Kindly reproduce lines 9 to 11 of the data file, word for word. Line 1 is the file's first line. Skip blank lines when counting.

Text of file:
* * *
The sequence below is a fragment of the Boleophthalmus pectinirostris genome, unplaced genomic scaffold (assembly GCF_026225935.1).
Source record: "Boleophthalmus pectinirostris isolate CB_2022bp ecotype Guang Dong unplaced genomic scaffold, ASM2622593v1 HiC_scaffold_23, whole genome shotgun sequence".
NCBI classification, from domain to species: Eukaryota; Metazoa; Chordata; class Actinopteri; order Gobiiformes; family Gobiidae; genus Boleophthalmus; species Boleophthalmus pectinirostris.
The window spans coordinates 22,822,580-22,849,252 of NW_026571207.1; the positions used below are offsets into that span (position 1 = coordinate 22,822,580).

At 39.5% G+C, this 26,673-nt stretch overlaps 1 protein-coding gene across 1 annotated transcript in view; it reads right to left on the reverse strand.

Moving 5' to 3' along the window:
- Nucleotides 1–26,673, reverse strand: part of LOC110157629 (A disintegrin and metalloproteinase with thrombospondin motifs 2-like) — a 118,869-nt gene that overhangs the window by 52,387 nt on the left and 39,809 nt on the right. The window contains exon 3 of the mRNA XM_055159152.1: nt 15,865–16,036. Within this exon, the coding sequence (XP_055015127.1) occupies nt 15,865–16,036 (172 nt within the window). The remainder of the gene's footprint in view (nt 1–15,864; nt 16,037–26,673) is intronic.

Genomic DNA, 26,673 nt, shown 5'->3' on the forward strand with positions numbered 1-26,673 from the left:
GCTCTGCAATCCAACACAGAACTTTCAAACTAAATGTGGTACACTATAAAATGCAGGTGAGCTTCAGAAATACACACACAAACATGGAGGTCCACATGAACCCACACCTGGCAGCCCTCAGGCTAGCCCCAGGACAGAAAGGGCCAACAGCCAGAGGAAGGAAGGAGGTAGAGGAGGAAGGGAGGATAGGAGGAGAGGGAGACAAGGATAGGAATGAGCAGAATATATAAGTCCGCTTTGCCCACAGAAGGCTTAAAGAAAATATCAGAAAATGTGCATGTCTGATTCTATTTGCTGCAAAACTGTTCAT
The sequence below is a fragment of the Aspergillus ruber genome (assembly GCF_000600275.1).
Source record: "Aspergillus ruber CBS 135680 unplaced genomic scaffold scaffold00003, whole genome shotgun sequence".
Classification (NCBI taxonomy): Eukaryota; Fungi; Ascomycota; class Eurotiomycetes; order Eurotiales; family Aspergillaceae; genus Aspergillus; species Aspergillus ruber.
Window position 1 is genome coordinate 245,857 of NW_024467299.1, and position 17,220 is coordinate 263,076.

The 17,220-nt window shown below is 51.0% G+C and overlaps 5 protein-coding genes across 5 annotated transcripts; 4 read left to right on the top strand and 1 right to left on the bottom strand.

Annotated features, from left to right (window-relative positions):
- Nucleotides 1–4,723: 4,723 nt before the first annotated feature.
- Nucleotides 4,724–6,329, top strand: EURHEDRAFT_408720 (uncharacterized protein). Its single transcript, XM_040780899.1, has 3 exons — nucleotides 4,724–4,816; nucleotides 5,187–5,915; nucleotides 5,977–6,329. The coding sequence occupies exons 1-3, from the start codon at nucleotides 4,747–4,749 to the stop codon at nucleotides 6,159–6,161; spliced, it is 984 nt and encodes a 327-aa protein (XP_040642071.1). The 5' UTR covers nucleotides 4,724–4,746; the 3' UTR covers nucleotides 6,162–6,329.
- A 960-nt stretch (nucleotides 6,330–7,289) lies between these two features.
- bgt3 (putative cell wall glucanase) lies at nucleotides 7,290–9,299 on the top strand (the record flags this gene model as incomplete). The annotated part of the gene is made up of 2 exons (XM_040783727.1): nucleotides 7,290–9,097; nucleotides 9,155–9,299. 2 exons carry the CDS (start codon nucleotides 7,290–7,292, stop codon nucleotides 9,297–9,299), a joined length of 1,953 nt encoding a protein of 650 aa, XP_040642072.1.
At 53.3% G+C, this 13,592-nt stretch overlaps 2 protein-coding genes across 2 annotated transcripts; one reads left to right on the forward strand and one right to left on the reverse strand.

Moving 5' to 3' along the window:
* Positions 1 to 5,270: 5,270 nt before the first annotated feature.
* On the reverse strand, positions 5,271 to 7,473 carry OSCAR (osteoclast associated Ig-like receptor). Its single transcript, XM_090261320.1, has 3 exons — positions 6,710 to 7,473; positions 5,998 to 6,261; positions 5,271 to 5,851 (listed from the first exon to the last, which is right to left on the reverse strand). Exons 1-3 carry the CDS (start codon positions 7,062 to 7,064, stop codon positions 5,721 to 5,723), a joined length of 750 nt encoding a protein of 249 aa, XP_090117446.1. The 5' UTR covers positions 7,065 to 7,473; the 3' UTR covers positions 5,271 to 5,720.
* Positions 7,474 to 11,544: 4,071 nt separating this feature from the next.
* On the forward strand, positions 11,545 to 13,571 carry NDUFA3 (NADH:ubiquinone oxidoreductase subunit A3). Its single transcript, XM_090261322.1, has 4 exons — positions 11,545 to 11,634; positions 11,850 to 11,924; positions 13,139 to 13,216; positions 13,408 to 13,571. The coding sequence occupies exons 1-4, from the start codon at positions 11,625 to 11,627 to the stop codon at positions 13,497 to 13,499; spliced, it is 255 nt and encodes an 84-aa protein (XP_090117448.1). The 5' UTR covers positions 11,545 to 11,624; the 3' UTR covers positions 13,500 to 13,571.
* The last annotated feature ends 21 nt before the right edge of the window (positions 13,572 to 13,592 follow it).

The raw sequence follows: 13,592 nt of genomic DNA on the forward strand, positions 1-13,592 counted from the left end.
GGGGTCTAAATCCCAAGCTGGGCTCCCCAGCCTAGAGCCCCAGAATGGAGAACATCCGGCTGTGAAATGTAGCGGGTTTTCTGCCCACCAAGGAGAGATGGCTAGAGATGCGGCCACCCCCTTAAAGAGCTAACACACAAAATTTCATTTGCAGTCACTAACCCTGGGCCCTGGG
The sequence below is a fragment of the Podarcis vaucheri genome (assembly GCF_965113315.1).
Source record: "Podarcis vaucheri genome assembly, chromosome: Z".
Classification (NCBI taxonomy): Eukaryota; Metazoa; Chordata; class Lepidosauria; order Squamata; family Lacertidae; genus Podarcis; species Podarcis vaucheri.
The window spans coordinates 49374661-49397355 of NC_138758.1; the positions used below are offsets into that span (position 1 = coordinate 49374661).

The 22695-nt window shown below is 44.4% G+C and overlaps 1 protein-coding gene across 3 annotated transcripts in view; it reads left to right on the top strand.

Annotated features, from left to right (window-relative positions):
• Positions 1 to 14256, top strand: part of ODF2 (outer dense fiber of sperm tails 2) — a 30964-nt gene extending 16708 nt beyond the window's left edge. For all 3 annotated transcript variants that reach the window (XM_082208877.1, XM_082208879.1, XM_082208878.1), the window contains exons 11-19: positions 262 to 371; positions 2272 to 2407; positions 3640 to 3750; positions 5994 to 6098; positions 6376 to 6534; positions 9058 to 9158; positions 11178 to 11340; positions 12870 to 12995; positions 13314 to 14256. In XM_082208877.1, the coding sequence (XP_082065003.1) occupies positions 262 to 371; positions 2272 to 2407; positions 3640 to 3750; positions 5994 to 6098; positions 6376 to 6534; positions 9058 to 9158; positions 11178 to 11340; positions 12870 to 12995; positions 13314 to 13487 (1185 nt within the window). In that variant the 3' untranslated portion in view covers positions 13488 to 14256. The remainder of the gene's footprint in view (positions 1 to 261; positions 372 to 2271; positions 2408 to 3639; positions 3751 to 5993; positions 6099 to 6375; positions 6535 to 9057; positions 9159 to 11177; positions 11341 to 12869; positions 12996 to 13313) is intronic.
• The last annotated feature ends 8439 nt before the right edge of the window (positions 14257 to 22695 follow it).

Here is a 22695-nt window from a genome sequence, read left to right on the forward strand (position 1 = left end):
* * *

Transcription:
GCTCTGCAATCCAACACAGAACTTTCAAACTAAATGTGGTACACTATAAAATGCAGGTGAGCTTCAGAAATACACACACAAACATGGAGGTCCACATGAACCCACACCTGGCAGCCCTCAGGCTAGCCCCAGGACAGAAAGGGCCAACAGCCAGAGGAAGGAAGGAGGTAGAGGAGGAAGGGAGGATAGGAGGAGAGGGAGACAAGGATAGGAATGAGCAGAATATATAAGTCCGCTTTGCCCACAGAAGGCTTAAAGAAAATATCAGAAAATGTGCATGTCTGATTCTATTTGCTGCAAAACTGTTCAT
The sequence below is a fragment of the Aspergillus ruber genome (assembly GCF_000600275.1).
Source record: "Aspergillus ruber CBS 135680 unplaced genomic scaffold scaffold00003, whole genome shotgun sequence".